Table Of Content:
- What are Fever Blisters?
- Identification of Fever Blisters
- Causes of Fever Blisters
- Transmission of Fever Blisters
- Triggers for Fever Blisters
- Symptoms of Fever Blisters
- Prevention of Fever Blisters
- Risks of Fever Blisters
- Diagnosis of Fever Blisters
- Treatment of Fever Blisters
- When to visit a Doctor?
- Fever Blisters Pictures
What are Fever Blisters?
A fever blister is skin lesion near the mouth or on the face is due to the herpes simplex virus type 1. They occur as a cluster of tiny blisters around the edge of the lips, on the face or near the mouth including the lower portion of the nose. The virus stays inactive inside the nerves of the face and usually people are affected by the virus for the first time before they attain the age of 10 years.
However, when the individual suffers from a cold or fever, the virus becomes active again and manifests itself in the form of small painful bumps. The presence of the virus within the nerves of a face can cause fever blisters to reoccur.
Identification of Fever Blisters
Differentiation between Fever blisters and other types of mouth sores requires an evaluation of the blister by its location, its appearance through the stages of its formation and examination. The blister transforms and heals within a period of 8 – 12 days.
Following are the various stages involved in the development of the blister:
- Stage 1: Occurring within the first 1 to 2 days, individual experiences new sensations like itching, burning, soreness, swelling, tautness, stinging, etc. They are essentially indicators about the sore beginning to form. The area becomes reddish, slightly raised and corresponds to the area where the lesion appears in the future.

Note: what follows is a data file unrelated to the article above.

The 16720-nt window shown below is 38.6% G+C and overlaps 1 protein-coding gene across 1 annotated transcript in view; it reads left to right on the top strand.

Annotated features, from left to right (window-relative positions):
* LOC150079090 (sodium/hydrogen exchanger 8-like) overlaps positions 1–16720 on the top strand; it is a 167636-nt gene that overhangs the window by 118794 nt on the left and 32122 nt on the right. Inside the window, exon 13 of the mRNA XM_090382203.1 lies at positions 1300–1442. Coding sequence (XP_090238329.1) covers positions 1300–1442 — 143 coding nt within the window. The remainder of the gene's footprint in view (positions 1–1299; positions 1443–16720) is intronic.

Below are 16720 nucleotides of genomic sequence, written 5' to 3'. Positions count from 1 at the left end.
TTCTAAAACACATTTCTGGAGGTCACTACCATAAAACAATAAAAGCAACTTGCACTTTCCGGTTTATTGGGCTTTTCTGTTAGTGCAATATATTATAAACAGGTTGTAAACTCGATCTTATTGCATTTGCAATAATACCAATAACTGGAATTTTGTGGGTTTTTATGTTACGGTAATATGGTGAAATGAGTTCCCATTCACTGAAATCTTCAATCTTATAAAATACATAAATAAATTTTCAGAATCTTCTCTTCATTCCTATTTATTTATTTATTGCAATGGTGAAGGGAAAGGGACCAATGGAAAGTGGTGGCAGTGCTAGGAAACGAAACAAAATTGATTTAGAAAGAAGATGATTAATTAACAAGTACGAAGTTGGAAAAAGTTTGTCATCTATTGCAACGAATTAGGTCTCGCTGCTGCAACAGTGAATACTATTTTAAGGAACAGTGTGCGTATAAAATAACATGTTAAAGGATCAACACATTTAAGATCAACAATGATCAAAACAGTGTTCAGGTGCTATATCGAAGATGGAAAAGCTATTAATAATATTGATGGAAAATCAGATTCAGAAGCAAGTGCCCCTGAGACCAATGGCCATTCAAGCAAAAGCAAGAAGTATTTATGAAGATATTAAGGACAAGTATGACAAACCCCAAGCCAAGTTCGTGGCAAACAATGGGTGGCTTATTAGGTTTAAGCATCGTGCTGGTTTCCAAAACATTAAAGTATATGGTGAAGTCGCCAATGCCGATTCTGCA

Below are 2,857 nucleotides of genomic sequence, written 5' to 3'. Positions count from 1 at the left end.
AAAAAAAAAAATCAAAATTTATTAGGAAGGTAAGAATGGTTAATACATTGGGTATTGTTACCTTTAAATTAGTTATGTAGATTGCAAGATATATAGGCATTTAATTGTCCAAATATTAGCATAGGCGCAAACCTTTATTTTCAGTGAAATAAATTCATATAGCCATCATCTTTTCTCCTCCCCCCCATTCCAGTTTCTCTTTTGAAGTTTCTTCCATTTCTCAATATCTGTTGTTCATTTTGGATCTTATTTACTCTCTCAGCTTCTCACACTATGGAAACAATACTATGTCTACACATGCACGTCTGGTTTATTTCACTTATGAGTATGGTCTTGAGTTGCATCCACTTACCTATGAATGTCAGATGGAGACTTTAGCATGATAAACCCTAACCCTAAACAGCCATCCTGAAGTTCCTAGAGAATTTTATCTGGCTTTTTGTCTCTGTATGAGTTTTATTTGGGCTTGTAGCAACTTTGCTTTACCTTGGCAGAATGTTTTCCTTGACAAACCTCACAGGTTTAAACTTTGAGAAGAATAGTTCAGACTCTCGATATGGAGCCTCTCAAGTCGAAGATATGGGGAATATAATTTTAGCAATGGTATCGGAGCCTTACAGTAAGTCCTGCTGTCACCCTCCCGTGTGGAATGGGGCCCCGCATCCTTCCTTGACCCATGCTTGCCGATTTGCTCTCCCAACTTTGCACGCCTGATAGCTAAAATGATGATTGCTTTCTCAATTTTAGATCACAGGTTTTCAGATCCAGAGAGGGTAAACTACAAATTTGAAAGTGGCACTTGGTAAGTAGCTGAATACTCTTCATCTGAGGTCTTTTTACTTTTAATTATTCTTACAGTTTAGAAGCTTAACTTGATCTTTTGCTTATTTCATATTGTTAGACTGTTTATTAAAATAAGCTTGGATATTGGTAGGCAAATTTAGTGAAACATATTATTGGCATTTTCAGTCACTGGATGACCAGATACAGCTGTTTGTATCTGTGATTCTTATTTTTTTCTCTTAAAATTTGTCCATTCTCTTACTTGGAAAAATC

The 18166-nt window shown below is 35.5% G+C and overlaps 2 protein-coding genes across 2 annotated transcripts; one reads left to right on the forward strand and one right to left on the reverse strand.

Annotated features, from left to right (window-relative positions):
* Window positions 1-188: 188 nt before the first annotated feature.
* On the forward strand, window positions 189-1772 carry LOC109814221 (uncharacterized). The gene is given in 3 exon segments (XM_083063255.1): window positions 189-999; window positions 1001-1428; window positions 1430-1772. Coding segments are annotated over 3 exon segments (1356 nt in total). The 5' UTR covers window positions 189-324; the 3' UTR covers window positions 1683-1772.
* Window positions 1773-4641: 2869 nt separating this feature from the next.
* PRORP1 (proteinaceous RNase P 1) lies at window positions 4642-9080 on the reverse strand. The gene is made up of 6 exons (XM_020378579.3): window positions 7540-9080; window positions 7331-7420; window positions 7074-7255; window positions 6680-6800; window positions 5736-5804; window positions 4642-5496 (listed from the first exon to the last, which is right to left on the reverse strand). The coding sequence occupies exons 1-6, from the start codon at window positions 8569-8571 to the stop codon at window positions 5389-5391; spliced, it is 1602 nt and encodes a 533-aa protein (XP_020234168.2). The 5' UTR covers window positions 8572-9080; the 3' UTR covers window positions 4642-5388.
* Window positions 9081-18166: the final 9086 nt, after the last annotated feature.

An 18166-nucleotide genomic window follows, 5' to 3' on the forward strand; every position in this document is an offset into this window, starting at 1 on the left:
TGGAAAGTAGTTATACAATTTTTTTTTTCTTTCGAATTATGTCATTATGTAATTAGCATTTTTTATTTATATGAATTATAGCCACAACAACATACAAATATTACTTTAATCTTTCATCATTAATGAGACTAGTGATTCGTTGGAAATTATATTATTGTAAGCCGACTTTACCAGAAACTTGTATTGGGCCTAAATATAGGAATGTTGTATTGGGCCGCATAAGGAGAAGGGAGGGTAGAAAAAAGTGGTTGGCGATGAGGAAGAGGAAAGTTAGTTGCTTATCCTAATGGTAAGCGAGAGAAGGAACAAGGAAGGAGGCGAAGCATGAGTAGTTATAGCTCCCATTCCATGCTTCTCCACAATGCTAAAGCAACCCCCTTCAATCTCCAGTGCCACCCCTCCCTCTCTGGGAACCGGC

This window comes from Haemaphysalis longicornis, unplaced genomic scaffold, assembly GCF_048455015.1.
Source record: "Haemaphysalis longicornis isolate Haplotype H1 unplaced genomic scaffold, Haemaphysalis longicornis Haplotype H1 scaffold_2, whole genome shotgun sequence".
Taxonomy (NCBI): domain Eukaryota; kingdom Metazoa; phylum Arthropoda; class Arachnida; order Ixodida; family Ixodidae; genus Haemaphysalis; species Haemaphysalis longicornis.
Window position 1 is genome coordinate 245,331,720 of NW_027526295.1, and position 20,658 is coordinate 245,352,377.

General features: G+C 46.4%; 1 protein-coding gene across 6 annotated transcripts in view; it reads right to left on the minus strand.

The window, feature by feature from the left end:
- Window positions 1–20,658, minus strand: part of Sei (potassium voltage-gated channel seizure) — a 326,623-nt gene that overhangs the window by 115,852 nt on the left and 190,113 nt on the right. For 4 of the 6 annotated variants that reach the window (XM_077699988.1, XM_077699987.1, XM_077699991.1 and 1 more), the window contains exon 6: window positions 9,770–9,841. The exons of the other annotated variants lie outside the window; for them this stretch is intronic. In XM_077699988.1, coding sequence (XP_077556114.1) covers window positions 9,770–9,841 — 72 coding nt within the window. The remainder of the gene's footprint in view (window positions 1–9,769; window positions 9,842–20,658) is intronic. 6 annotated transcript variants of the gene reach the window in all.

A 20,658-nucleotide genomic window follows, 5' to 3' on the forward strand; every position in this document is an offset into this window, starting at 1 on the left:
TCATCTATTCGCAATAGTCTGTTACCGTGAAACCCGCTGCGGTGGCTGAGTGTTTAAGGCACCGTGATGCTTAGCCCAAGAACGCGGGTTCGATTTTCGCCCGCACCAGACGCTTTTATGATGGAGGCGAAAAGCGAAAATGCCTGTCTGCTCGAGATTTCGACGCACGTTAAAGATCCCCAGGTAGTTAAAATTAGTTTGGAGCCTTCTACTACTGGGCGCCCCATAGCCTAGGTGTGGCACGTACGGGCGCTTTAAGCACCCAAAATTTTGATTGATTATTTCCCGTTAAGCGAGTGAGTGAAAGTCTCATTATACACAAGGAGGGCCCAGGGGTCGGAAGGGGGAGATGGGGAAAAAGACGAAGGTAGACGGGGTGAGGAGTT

- Stage 2: Usually on the 2nd or 3rd day, fluid-filled blisters become visible. They may seem like a small cluster, or individual blisters may be joined together to form a larger blister. At this stage, the number of viri present in the system is the highest, and the size of the blister is related to the number of viri in the individual’s body. However, in almost 25% of the cases, the herpes virus is under control before the development of the blisters. Such cases are called ‘aborted’ or ‘failed’ lesions.
- Stage 3: Also known as the weeping stage, the blister usually ruptures on the 4th day. It results in the release of herpes virions along with a clear fluid followed by sore changing into ulceration. The lesion is a shallow red ulcer that looks raw and wet soon after the rupture which gradually the surface turns gray. This stage is the most contagious and the most painful time.
- Stage 4: During the 5th to 8th day, the ulceration scabs over. It happens faster in cases where the location is away from the moisture. The scabbing has a dark red, yellowish or brownish crust that can crack or break resulting in bleeding. Scabbing occurs along with itching and burning sensation. Later, newly formed, pink tissues replace the scabs.
- Stage 5: The 9th to the 12th day is known as the healing stage for the sore. Scabbing repeatedly occurs in the area of the lesion and a new scab comes when the old one is flaked off. Usually, the successive scabs are smaller than the previous ones and over time, the lesion is repaired, sometimes even without a scar.
Causes of Fever Blisters
Two types of herpes viruses are known to cause fever blisters, they are:
- Herpes Simplex Virus type 1: It causes fever blisters in a majority of cases and affects the body tissues that are above the waistline.
- Herpes Simplex Virus type 2: Commonly, infection through this virus does not result in oral herpes lesion, but affects the tissues below the waistline and leads to genital herpes.
Transmission of Fever Blisters